Mr. Jeffers, if I could start with you here.

The White House in effect, saying, "We're not going to obey any of these subpoenas," would seem to have the backing of the Constitution, if not law. Is that a legal strategy by this White House? Can it just say, "We're going to ignore the legislative branch"?

WILLIAM JEFFRESS, ATTORNEY WHO REPRESENTED PRESIDENT NIXON AFTER HE LEFT THE WHITE HOUSE: Well, of course, they can't say that. The White House has certain defenses that they can raise. One is executive privilege. They've never actually asserted executive privilege. But that would be a possible ground that they might try to use.

I don't think that would be applicable to former officials. I don't think that would be applicable where the substance of the testimony is already public, but it is one ground that they could use. They could also claim that there's no legislative purpose for the subpoena, but the courts have a very low bar for a proper legislative purpose, and I think they would be highly unlikely to succeed.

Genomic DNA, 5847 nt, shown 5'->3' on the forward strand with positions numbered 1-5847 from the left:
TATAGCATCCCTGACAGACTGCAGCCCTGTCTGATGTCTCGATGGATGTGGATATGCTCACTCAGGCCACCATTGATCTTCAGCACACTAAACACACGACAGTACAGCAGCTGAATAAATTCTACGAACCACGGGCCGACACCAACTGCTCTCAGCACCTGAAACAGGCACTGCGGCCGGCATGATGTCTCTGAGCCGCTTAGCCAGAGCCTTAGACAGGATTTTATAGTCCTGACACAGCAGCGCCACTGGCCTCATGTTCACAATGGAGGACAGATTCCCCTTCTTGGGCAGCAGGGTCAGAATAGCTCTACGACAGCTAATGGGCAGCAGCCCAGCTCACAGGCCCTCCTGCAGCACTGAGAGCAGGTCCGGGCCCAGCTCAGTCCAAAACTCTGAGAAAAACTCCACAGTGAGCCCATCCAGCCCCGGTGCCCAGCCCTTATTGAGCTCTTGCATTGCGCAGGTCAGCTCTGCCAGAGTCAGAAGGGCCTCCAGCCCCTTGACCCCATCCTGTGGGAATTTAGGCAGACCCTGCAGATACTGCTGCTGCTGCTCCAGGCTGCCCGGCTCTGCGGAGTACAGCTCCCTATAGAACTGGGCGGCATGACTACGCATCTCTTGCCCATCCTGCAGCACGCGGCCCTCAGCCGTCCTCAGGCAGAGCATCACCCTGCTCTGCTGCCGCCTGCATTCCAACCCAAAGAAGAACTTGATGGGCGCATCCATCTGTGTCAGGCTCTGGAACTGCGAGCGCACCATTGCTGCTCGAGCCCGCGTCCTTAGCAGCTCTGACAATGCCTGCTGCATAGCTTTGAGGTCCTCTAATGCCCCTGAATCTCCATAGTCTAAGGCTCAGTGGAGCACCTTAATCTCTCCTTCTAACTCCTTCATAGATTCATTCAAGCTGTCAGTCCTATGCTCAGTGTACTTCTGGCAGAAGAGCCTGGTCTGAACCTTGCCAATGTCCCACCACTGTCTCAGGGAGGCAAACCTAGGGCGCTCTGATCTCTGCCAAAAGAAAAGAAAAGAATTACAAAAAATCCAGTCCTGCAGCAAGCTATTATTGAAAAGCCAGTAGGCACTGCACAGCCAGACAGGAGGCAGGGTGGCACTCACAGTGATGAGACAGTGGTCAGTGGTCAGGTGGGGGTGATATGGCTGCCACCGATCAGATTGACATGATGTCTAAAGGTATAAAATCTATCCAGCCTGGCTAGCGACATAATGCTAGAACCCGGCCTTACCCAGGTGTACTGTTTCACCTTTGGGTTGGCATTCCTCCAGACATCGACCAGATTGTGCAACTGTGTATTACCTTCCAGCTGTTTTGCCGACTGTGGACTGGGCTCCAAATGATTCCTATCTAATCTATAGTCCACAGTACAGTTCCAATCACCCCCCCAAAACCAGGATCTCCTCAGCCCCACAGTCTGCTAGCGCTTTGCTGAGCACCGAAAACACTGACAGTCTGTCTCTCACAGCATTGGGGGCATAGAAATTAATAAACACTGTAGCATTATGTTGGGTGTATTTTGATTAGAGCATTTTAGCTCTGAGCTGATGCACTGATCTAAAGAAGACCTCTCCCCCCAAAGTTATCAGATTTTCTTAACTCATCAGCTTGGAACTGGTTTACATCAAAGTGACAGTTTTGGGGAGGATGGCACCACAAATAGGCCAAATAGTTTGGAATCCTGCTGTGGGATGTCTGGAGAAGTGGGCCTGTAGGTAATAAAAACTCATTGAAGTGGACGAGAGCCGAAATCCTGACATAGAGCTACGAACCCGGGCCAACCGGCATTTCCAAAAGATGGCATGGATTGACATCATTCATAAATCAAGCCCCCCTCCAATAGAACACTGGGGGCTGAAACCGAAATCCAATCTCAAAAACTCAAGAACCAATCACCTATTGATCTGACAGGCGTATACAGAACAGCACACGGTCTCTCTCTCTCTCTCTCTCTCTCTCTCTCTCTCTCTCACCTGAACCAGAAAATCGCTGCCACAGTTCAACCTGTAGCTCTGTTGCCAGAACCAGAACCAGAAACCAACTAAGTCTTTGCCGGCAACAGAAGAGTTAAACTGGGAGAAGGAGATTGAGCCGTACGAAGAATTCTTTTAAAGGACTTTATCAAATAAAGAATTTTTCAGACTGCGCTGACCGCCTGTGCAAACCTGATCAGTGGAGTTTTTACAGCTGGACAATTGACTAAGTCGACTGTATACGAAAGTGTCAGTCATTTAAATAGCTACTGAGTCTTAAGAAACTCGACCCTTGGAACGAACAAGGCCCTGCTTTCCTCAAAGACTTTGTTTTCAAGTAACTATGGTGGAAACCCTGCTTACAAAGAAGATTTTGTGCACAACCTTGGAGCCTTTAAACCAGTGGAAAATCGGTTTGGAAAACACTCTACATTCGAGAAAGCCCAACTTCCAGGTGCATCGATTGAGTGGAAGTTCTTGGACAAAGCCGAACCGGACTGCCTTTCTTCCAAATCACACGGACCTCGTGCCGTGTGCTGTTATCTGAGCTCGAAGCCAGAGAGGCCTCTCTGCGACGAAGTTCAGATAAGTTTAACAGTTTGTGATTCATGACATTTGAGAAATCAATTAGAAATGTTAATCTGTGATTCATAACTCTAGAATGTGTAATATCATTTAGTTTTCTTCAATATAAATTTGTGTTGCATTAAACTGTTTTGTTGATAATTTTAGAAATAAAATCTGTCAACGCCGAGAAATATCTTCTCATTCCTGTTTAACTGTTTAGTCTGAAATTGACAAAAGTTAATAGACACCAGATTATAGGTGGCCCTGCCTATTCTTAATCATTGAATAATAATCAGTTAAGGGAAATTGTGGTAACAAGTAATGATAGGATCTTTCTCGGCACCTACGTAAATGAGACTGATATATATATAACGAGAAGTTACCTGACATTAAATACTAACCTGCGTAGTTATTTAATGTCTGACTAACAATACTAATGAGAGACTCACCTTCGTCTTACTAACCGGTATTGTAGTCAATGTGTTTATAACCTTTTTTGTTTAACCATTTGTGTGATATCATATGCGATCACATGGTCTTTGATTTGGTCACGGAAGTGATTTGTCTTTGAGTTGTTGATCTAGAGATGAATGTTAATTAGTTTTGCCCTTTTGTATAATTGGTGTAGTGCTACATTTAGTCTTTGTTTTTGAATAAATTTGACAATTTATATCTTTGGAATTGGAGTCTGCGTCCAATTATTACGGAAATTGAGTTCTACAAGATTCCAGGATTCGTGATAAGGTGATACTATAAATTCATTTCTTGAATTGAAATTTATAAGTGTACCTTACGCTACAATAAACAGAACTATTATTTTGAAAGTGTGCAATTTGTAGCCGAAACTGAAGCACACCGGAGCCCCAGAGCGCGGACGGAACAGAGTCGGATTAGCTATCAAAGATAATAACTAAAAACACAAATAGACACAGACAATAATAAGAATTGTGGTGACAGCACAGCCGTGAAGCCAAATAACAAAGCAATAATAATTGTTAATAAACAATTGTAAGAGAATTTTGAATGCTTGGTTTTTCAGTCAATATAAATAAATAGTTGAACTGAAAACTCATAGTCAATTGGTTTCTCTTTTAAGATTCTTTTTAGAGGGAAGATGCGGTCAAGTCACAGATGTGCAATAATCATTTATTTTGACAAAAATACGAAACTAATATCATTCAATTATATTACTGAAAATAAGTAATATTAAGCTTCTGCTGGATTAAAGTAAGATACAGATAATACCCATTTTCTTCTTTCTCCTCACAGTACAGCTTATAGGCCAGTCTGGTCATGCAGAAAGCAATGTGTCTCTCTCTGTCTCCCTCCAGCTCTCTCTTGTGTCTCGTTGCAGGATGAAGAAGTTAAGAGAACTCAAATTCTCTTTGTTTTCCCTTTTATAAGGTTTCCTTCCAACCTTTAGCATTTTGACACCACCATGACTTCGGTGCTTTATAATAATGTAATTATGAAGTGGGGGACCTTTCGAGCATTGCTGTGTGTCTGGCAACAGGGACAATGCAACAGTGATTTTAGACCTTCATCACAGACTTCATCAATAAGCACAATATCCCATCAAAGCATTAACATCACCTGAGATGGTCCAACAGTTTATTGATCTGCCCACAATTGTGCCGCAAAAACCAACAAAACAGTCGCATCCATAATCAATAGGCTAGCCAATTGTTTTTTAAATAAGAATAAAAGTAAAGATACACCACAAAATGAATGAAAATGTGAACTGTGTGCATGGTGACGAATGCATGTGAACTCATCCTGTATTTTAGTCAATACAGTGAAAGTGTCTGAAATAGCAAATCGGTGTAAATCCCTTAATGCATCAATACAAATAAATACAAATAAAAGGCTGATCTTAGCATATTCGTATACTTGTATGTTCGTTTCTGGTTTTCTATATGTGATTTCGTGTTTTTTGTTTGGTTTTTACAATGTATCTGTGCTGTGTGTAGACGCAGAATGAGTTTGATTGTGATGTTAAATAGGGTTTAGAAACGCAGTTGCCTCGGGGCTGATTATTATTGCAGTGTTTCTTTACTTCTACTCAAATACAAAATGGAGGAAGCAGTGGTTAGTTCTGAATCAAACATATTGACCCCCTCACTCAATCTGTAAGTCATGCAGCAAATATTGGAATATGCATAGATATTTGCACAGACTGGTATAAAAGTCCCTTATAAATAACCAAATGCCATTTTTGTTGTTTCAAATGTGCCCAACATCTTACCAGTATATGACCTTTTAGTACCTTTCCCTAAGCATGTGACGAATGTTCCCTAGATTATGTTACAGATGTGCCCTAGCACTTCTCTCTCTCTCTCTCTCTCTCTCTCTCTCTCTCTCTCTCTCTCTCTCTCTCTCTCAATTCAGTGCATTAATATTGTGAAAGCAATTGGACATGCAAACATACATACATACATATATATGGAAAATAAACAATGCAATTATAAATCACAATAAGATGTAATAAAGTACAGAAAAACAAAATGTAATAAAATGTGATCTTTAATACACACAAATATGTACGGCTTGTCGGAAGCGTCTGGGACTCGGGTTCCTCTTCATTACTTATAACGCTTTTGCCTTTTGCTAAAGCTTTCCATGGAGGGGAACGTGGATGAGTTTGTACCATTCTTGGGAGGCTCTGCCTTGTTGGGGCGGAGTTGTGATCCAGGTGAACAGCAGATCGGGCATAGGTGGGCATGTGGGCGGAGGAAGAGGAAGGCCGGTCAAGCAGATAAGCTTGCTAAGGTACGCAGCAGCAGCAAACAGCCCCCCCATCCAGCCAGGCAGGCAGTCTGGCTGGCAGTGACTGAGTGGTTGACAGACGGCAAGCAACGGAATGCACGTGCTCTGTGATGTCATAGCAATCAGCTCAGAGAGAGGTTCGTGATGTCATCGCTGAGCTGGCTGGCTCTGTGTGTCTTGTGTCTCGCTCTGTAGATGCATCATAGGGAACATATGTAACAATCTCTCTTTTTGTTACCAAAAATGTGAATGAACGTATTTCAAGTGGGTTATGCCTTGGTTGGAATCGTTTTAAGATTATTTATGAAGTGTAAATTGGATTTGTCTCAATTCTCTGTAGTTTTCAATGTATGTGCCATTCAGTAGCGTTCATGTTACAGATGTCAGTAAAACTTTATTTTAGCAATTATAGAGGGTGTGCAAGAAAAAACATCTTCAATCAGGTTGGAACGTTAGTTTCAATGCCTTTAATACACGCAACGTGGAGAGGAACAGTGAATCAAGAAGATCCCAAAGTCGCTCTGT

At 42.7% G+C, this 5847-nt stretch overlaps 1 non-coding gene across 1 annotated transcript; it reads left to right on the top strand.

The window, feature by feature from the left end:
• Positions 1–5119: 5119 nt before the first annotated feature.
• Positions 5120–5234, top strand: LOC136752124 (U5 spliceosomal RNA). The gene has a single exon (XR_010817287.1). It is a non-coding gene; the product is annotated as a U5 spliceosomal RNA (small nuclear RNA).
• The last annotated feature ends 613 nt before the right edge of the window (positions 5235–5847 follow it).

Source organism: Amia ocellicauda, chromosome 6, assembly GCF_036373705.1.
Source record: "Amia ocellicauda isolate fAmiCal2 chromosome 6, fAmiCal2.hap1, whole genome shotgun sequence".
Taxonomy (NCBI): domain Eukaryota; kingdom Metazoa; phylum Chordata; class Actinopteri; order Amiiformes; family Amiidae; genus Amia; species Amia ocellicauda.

So these efforts could well delay everything. Enforcing congressional subpoenas is not an easy task. It's time consuming. But ultimately probably not successful.

SCIUTTO: Eliana Johnson, clearly the White House isn't concerned about a fight here. It seems like they're sort of itching for a fight. Does the President, does his team see that as an effective political strategy?

ELIANA JOHNSON, WHITE HOUSE REPORTER, POLITICO: It's a great question, Jim. I think the White House views this as a sort of theatrical - that there's a theatrical aspect to this as with many things. And so they're drawing this out and turning it into a back and forth between the White House and Congress.

And you see in the President's tweets, his new line is that Democrats are obsessed with investigating the president and that they should move on and focus on legislation. And that is very much a political line from the President. And I think you're going to hear him begin to use it on the campaign trail.

He thinks it is a knock against Democrats, that they can't move on from the Mueller investigation and focus on legislation like infrastructure.

[10:25:22] SCIUTTO: So William Jeffress, of course, the other attack that the President is continuing is, well, on the parts of the Mueller report he doesn't like. He's praising some parts of it, the parts that he says exonerate him.